The Kona crossover has become the fifth Hyundai to gain an N-badged performance variant, after the i20, i30, i30 Fastback and Veloster hatchbacks – and arrives as the firm announces a plan to expand its N and N-Line range to 18 by the end of 2022.
While the i20 N takes on the Ford Fiesta ST in the hot supermini segment, the Kona N is aimed at the closely related Ford Puma ST performance crossover, which previously had no direct rivals.
However, the Kona N has more in common with the i30 N than the hot new i20, bringing a raft of “motorsport-inspired” features aimed at enhancing performance and improving the driving experience.
A turbocharged 2.0-litre four-cylinder petrol engine sends 276bhp and 289lb ft (figures roughly comparable to those of the Volkswagen Golf GTI Clubsport) to the front axle via Hyundai’s eight-speed dual-clutch automatic gearbox, the N DCT, which promises “better acceleration and a faster upshift”.
This gearbox offers three ‘high-performance’ modes that Hyundai says are “sure to bring a grin to the driver’s face”. The first, N Power Shift, is engaged when accelerator input exceeds 90%. It works to mitigate any loss of torque during upshifts to provide a smoother acceleration curve, accompanied by a backfire from the exhaust.
N Grin Shift provides a 20-second burst of maximum performance by instantly shifting down to the “most appropriate gear”. Hyundai says this mode (which can only be used every 40 seconds) will be especially useful on track and will help on the road with merging and overtaking. The final mode, N Track Sense Shift, is geared towards circuit driving, optimising gearchanges based on driver behaviour for quick lap times.
In terms of straight-line performance, the 1510kg Kona N can crack 0-62mph in 5.5sec when its launch control is engaged and reach 149mph.
Hyundai also claims that its all-round performance is “uncompromised”, given that it wears bespoke Pirelli P Zero performance tyres wrapped around lightweight 19in forged alloys, features significantly uprated brakes front and rear and gains extra body reinforcements for improved stability in cornering.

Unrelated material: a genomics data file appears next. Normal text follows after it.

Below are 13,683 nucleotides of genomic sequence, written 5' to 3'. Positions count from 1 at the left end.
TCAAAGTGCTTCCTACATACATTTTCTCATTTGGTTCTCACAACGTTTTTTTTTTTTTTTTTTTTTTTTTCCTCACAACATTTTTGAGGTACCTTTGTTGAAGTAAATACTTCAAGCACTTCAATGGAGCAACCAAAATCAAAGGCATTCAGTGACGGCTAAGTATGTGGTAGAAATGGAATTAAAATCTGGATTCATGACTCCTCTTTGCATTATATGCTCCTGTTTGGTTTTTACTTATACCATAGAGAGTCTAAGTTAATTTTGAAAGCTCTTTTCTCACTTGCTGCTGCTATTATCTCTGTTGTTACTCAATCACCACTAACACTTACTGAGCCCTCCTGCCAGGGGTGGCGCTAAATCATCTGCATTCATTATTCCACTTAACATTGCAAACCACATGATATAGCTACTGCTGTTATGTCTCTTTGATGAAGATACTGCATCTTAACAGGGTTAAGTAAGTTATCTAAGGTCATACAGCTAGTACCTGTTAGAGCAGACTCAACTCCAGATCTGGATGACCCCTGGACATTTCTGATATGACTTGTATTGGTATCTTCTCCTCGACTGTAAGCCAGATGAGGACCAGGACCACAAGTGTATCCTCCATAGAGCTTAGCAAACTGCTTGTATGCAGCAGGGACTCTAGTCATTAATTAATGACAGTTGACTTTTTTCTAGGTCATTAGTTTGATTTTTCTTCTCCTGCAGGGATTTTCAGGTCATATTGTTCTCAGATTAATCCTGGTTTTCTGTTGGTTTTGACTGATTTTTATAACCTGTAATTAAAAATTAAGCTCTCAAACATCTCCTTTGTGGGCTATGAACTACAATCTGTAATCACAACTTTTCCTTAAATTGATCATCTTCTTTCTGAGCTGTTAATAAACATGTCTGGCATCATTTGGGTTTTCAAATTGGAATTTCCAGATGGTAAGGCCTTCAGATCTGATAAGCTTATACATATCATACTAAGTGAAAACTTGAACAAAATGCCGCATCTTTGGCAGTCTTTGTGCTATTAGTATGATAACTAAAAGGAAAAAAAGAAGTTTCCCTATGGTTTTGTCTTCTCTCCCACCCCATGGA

Of particular note is the addition of an electronically controlled limited-slip differential (eLSD), which Hyundai calls the N Corner Carving Differential. By reducing understeer and wheelslip, it enables the driver to corner at higher speeds.
The electrically assisted steering is tuned for accuracy, directness and feedback, while the electronically adjustable suspension can be stiffened at the touch of a button.
The Kona N is marked out from standard Konas primarily by its prominent aero package, colour-coded bumpers and wide-track wheel designs. It’s available in an exclusive shade of Sonic Blue inspired by the N sub-brand’s trademark Performance Blue, which itself is used for accents throughout the interior.
Hyundai says the expansion of the N sub-brand will bring full-bore and sports-inspired models “in each major vehicle segment”. No details have yet been given concerning the next addition to the range, but the new N slogan, “Never just drive”, has been cited as “the guiding principle of the future electrification of Hyundai N” by N brand vice-president Till Wartenberg, so hot versions of electric cars are on the cards.
The company cites its new Ioniq 5 crossover as a likely candidate, thanks to the “tremendous flexibility” of its new E-GMP architecture.
More certainly, Hyundai said the Kona N “previews a possible SUV line-up expansion”, suggesting that hot versions of the Tucson and Santa Fe are being considered.